Academic reports dig into government ag spendingWASHINGTON — A series of academic papers written by Montana State University professors with the theme “American Boondoggle” presented at conferences in Washington recently amounted to a “week-long hatchet job” intended to “tar and feather” farm programs, according to a top House Agriculture Committee aide-turned-lobbyist.
By: Jerry Hagstrom, Special to Agweek
WASHINGTON — A series of academic papers written by Montana State University professors with the theme “American Boondoggle” presented at conferences in Washington recently amounted to a “week-long hatchet job” intended to “tar and feather” farm programs, according to a top House Agriculture Committee aide-turned-lobbyist.
The American Enterprise Institute, a conservative, market-oriented think tank, has released a series of 12 papers commissioned from scholars, and under the banner “American Boondoggle: Fixing the 2012 Farm Bill” had planned to hold a series of briefings for congressional staff. All the papers are critical of government farm programs except a paper on research and development, which says that those programs should be expanded. The AEI papers can be found at www.aei.org/americanboondoggle.
Insurance and aid
At a recent session, scholars suggested that crop insurance programs and disaster aid should be abolished, although they acknowledged that crop insurance is so popular that ending the program is unlikely.
Tom Sell, who was deputy chief of staff at the House Agriculture Committee when former Rep. Larry Combest, R-Texas, chaired that committee, urged the staffers to remember, “We are blessed by a strong agriculture sector. We have been free of want for many generations.”
Farm programs make up only one quarter of 1 percent of the federal budget and “provide a little anchor of stability in an otherwise risk business,” said Sell, who now is in business with his former boss in Combest-Sell, a firm that lobbies for a variety of agricultural interests, including crop insurance.
For AEI to devote so much “pomp and expense” to the farm bill while the country is facing a serious budget deficit involving many other programs amounts to “Nero fiddling while Rome burned,” Sell said, adding, “I’d love to see time spent on how we are going to get out of this mess.”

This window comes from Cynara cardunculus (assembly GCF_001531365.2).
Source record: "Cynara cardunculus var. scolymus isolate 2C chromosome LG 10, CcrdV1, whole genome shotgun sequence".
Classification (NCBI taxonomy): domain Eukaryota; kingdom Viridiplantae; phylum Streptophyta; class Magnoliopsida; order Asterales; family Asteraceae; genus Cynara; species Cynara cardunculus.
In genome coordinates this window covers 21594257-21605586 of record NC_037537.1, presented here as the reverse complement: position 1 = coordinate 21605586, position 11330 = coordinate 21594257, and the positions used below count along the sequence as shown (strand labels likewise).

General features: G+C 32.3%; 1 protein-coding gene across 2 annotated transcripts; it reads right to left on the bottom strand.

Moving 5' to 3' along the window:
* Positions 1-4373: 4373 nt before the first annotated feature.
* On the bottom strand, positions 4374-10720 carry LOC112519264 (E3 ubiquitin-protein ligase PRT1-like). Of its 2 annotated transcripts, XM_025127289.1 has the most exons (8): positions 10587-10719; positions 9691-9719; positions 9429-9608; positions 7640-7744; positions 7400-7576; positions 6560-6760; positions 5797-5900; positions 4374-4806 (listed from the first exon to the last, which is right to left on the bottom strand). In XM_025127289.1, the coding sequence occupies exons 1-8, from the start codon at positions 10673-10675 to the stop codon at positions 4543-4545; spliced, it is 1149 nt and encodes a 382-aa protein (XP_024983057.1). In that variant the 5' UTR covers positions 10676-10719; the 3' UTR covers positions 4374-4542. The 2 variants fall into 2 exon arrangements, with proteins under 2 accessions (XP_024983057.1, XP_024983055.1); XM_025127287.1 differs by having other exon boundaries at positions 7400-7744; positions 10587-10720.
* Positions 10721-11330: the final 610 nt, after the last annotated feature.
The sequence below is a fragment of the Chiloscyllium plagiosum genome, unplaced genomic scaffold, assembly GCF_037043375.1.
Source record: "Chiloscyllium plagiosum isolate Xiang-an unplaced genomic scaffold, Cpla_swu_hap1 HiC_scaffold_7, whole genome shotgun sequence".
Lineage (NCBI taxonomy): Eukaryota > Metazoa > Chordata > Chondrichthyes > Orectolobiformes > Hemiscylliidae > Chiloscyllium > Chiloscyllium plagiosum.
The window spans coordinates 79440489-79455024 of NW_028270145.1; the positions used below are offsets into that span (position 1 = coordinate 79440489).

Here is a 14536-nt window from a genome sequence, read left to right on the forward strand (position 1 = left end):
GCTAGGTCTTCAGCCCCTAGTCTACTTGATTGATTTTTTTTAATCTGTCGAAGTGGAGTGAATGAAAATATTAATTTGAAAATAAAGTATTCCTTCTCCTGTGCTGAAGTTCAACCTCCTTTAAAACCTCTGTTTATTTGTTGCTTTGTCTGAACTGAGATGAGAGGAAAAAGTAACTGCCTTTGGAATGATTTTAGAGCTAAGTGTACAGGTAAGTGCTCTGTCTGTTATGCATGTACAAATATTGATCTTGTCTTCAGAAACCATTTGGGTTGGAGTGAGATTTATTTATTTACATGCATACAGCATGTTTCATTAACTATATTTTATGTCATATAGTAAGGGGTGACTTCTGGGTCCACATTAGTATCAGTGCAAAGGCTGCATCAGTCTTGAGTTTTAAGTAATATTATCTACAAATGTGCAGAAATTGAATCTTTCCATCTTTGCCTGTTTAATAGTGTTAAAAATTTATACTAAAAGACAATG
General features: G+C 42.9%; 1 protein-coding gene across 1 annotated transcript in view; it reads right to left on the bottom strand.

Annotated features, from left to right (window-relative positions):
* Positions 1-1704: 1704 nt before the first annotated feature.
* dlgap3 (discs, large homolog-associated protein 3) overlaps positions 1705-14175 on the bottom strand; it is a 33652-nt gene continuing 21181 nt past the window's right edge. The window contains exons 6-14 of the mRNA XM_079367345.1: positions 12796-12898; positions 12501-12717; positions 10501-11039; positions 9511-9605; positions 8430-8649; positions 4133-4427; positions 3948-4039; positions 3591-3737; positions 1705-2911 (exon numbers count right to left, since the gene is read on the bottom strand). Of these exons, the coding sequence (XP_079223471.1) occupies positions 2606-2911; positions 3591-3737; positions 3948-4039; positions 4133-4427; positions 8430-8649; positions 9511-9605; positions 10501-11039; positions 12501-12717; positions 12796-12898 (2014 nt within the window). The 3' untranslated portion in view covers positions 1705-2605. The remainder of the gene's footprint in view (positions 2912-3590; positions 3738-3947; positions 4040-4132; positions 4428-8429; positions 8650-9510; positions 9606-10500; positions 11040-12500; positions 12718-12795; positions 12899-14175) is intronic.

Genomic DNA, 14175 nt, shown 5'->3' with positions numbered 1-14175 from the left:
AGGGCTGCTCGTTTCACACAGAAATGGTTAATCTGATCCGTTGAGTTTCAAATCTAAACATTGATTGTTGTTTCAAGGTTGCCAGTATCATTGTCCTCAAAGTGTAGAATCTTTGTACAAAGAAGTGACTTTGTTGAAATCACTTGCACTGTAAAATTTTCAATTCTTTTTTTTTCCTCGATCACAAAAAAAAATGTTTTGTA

He pointed out he was not saying farmers should be exempt from cuts to resolve the budget crisis, but noted that spending on many farm programs has gone down in recent years.
Noting that farmers have large-scale capital investments, bear weather risks and cannot control worldwide commodity markets, Sell said that “anyone who would say that (agriculture) is not an exceptionally risk business” is “arguing with history.”
Critical of subsidies
Vincent Smith, a Montana State University agricultural economics professor who wrote the crop insurance paper, acknowledged that farming is risky, but said since farms fail at a lower rate than other small businesses, such as trucking, subsidies cannot be justified.
Sell replied that he sees the farm program more as an economic program than a welfare program because so many other businesses are dependent on farm production. All farm challenges cannot be addressed through tax breaks, he said, because those tax breaks assume a flow of income.
In his presentation, Smith suggested that the farm premium subsidy be capped at perhaps $10,000 per farmer, with farmers who take that money required to insure all their acreage. After the event, Smith said he thinks that the Farm Service Agency could enforce the insurance requirement.
Tara Smith, a Senate Agriculture Committee aide, said bankers consider crop insurance vital for making loans. Vincent Smith replied that farmers got loans before the crop insurance program was expanded in 1980. But Sell noted commodity target prices that triggered subsidy payments were relatively higher at that time.
Myles Watts, another Montana State University professor, wrote a paper calling for an end to the supplemental revenue assistance payments program known as SURE.
Watts said he has been surprised to find more popular support for farm programs than for food stamps to feed low-income people. Such a view, he said, is counterintuitive. But since people support farm programs, he said, “We better figure out how to improve them.”